Dementia may be defined as a progressive and largely irreversible clinical syndrome that is characterized by global deterioration in intellectual function,
behaviour and personality in the presence of normal consciousness and perception (1).
Many patients have preserved positive personality traits and personal attributes but the following features may become evident as the disease progresses:
- memory loss, language impairment, disorientation, changes in personality, difficulty in carrying out daily activities, self-neglect
- psychiatric symptoms - apathy, depression or psychosis
- unusual behaviour - aggression, sleep disturbance or disinhibited sexual behaviour (1)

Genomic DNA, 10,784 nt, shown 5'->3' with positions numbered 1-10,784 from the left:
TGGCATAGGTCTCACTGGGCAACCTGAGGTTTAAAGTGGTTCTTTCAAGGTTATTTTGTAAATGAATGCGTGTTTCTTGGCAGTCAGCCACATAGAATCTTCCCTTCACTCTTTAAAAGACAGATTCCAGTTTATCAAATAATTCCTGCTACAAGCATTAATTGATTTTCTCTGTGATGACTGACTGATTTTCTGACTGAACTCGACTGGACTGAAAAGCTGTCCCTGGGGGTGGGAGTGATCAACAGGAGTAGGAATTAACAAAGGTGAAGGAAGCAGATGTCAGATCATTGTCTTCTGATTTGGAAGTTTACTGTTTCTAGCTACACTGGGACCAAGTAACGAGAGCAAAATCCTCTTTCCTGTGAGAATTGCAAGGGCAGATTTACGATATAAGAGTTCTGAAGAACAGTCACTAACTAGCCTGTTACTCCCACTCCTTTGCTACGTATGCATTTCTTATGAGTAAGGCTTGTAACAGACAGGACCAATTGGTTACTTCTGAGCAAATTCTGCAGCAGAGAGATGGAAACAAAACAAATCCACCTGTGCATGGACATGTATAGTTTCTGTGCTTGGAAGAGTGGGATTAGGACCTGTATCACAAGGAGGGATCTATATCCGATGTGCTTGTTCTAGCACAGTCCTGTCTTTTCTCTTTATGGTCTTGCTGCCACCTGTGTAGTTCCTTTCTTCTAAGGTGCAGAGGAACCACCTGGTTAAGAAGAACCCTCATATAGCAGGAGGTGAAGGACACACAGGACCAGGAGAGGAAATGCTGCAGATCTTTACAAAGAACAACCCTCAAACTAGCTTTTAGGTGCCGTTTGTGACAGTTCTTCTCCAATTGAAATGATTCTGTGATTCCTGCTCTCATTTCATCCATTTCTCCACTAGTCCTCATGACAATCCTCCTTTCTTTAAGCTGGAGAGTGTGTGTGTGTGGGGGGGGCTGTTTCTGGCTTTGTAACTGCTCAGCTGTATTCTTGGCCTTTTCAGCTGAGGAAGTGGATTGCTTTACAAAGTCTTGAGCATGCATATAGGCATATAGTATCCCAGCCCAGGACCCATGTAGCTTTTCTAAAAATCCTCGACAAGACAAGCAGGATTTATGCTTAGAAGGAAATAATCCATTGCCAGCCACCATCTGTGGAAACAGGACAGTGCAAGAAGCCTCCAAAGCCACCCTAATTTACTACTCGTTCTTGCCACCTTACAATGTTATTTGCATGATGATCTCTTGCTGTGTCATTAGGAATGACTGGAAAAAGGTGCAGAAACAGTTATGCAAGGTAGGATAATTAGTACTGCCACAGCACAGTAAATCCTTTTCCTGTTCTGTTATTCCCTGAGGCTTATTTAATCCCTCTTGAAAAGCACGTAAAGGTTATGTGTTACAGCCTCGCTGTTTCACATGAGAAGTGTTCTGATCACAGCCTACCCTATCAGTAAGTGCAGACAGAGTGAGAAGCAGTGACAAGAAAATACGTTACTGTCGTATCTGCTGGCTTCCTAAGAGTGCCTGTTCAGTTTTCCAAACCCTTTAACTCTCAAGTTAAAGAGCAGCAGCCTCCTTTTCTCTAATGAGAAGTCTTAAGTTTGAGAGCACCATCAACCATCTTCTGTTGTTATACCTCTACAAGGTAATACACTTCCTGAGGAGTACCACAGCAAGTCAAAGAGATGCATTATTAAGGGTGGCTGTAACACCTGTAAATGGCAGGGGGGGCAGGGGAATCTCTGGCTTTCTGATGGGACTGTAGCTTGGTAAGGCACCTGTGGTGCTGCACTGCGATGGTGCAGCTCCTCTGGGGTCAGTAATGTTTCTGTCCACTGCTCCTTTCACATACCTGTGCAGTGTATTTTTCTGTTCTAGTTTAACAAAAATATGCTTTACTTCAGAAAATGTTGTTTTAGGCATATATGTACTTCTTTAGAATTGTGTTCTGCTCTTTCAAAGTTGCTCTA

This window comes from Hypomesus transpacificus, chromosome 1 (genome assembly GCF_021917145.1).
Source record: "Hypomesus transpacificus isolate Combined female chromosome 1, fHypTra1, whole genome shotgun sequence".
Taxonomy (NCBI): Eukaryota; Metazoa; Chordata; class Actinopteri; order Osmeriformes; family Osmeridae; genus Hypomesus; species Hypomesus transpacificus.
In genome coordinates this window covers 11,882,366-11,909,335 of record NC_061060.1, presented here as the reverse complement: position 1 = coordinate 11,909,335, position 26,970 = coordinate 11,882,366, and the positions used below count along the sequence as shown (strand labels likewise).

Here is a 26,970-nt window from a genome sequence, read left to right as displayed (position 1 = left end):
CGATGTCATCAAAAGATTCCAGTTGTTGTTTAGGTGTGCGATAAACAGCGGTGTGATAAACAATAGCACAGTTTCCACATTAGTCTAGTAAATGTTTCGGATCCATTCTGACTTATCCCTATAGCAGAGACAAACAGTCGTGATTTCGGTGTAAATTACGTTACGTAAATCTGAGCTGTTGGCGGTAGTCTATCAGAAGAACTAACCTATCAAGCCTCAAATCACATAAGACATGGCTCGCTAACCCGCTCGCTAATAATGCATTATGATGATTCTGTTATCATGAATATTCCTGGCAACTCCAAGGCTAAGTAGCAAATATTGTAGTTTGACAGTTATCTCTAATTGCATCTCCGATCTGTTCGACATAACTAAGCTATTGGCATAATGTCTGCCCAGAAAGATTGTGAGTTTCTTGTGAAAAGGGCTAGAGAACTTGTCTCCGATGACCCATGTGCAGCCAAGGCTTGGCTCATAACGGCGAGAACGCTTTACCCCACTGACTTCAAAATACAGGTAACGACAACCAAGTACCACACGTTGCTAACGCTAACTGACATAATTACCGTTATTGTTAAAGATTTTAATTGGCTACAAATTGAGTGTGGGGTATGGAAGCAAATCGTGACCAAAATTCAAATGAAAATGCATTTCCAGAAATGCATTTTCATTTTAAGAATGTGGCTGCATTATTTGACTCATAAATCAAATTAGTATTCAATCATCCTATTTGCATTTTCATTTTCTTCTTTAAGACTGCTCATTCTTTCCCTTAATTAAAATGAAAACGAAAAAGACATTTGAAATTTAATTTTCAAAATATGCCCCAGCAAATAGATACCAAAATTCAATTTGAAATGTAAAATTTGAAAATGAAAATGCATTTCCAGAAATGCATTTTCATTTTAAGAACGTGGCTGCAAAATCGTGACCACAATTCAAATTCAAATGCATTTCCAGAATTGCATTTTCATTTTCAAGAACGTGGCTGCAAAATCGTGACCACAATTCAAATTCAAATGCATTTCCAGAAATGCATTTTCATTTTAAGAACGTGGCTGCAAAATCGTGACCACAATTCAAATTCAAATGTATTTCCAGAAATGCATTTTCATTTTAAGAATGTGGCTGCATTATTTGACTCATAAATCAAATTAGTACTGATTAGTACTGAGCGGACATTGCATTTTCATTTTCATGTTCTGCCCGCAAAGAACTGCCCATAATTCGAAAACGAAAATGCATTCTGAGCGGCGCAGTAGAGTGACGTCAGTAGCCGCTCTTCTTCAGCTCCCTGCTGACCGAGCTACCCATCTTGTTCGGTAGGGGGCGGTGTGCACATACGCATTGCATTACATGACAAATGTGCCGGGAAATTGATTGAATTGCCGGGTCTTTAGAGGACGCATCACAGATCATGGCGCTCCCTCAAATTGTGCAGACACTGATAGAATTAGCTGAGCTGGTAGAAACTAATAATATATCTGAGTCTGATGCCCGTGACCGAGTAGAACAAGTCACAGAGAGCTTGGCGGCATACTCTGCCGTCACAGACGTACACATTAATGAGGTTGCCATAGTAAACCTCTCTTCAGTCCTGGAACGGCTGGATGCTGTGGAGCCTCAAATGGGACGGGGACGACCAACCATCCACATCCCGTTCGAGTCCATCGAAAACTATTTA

Dementia can be divided into:
- young-onset dementia – formerly known as “pre-senile dementia”, refers to patients who develop dementia before the age of 65 years
- late-onset dementia – previously known as “senile dementia”, refers to patients who develop dementia after the age of 65 years (1)
Several risk factors responsible for the development of dementia have been recognized (1).
- non modifiable risk factors
- age – advancing age is the most important risk factor in developing dementia
- learning disabilities – in people with Down’s syndrome, dementia develops 30–40 years earlier than in a normal person
- gender – rate of dementia is higher in women than in men (specially for Alzheimers disease)
- genetic factors
- modifiable risk factors
- alcohol consumption
- smoking – particulary for Alzheimers
- head injury
- education and mental stimulation (1)
The most common causes of dementia are age-related neurodegenerative processes.
Dementia is becoming an increasing problem as the population ages.